CILIP Kate Greenaway medal shortlist announced
Published on: 19 March 2020 Author: Jake Hope
CILIP Kate Greenaway Medal judge Jake Hope takes us through this year's shortlist, and explains why they were nominated.
The CILIP Kate Greenaway medal is awarded to a book that creates an outstanding visual reading experience through illustration.
They are named after Kate Greenaway, a Victorian illustrator whose work for children gained widespread acclaim. The fusion between words and pictures in illustrated texts creates a special dynamism and an accessible and enaging reading experience. Here we explore the 2020 shortlist as selected by our fourteen judges from across all areas of the United Kingdom.
Environment plays an integral role in each of the books, sometimes this is geographic, other times social and at many points is influenced by attitudes and preoccupations of the time. Each book provides insight into immersive worlds.
The Undefeated, by Kwame Alexander and Kadir Nelson
Power and poignancy ring out both through Kadir Nelson's illustrations and Kwame Alexander's verse which documents both spoken and unspoken moments of Black History in ‘The Undefeated’. There’s a vigour behind the hyper-realistic illustration which, combined with their photorealism makes them feel almost confrontational in their urgency. Stunning artwork with a sense of hope combines with a punchy text that begs to be read, or performed, aloud.
The Dam, by David Almond and Levi Pinfold
History and geography converge in ‘The Dam,’ the story of Kielder Water, the largest artificial lake in the UK created through flooding after the building of a dam. Levi Pinfold's impressively expansive illustration match the spare nature of David Almond's text. A visual feast that captures some of the melancholy of loss but that balances this through its celebration of creativity and its detailed exploration of fragile flora and fauna.
You're Snug With Me, by Chitra Soundar and Poonam Mistry
The natural world is also evoked central in the hugely successful union between words and pictures created by illustrator Poonam Mistry in her artistic response to Chitra Soundar’s text for ‘You’re Snug With Me’. The illustrations are inspired by Indian folk art and create a rich visual tapestry. Amidst the snow and ice of the North, two polar bear cubs are born and are taught about their new world by their mother. Mandala inspired illustrations, cleverly evoke warmth and feelings of love and subtly allude to climate change in this book which invites careful observation and exploration.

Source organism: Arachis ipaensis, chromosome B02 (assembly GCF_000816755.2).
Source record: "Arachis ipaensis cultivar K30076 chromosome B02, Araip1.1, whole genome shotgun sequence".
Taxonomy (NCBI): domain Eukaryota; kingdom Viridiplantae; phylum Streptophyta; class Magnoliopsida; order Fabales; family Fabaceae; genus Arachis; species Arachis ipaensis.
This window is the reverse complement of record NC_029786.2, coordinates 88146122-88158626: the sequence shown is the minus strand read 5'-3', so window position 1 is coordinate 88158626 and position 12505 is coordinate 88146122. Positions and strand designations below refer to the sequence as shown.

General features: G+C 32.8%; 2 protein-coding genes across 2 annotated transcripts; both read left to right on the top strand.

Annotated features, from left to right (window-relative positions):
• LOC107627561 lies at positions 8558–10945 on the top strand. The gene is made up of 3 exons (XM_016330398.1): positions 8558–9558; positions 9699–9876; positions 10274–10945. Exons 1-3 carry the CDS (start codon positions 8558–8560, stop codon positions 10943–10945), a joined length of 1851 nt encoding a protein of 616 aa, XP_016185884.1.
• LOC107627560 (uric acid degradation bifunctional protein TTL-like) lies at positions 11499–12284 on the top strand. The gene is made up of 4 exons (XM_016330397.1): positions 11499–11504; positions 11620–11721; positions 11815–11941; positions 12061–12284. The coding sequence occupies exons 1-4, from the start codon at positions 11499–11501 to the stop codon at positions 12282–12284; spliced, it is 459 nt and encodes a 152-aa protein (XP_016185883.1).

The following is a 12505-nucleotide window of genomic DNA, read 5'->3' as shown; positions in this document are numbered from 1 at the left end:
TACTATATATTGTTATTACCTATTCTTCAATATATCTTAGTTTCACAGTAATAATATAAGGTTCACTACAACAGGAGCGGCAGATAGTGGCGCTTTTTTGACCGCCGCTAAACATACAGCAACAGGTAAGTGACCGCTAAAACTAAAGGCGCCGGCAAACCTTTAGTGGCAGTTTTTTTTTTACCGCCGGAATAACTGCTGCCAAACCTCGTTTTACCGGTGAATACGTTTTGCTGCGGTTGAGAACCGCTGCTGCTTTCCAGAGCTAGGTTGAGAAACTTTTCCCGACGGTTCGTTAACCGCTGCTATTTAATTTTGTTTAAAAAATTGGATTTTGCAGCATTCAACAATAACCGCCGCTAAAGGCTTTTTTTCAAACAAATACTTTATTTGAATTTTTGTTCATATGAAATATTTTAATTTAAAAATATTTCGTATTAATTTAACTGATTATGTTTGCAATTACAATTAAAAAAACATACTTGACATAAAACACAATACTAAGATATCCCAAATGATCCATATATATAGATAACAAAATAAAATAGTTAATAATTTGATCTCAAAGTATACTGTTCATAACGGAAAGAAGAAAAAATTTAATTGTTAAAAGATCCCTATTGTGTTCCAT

Mary and Frankenstein, by Linda Bailey and Julia Sarda
Close inspection is also rewarded in the informative and atmospheric ‘Mary and Frankenstein’ which explores the origins of Mary Shelley’s story and its Gothic sensibilities. The limited sombre palette is used to great effect by illustrator Julia Sarda and accomplished use of perspective and tone blurs the lines between reality and fantasy and makes comment around the boundless nature of human invention and imagination.
The Iron Man, by Ted Hughes - edition illustrated by Chris Mould
Size and scale create an epic reimagining with Chris Mould's punchy illustrations which add new dimensions to Ted Hughes story of the devastation wreaked by ‘The Iron Man’. Drawing upon conventions of the graphic novel and use of a controlled palette alluding to earthiness and metallic tones help make the story accessible to new audiences and capture the awe-inspiring nature of this timeless tale.
Tales from the Inner City, by Shaun Tan
Union between text and illustration is embraced in Shaun Tan's 'Tales from the Inner City' which explores the relationship between human and the animal worlds. This is achieved so naturally that in places it feels as natural as a conversation whilst in others is startling in its contrast. Illustrations stimulate a vast range of moods ranging from the funny, surreal to the tender.
The Suitcase, by Chris Naylor-Ballesteros
The white space of the page is used to great effect in Chris Naylor-Ballesteros minimal tale, ‘The Suitcase’. The weariness of the traveller leaps from the page in this clever allegory about new beginnings and the burden the past can present. A powerful message about the dehumanisation of refugees is communicated through a deceptively simple style which creates a lasting impact on readers and utilises considered use of colour in both text and illustration.
Child of St Kilda by Beth Waters
Combining informative text about one of the last children born on St Kilda prior to its evacuation with monoprint illustrations. History is brought to life in ‘Child of St Kilda’ by Beth Waters. The stark atmosphere of a wind and sea swept existence is placed in contrast with the warmth and cosy closeness of the community.
Having been selected by the fourteen judges who comprise the selection panel for this year’s award, the books are now subject to further close reading and inspection not only by each of the judges, but also by children and young people the length and breadth of the country – and further afield too – as they start considering which book they feel is most worth of being the Shadowers’ Choice for 2020. To find out more about shadowing and to get involved visit https://carnegiegreenaway.org.uk/take-part/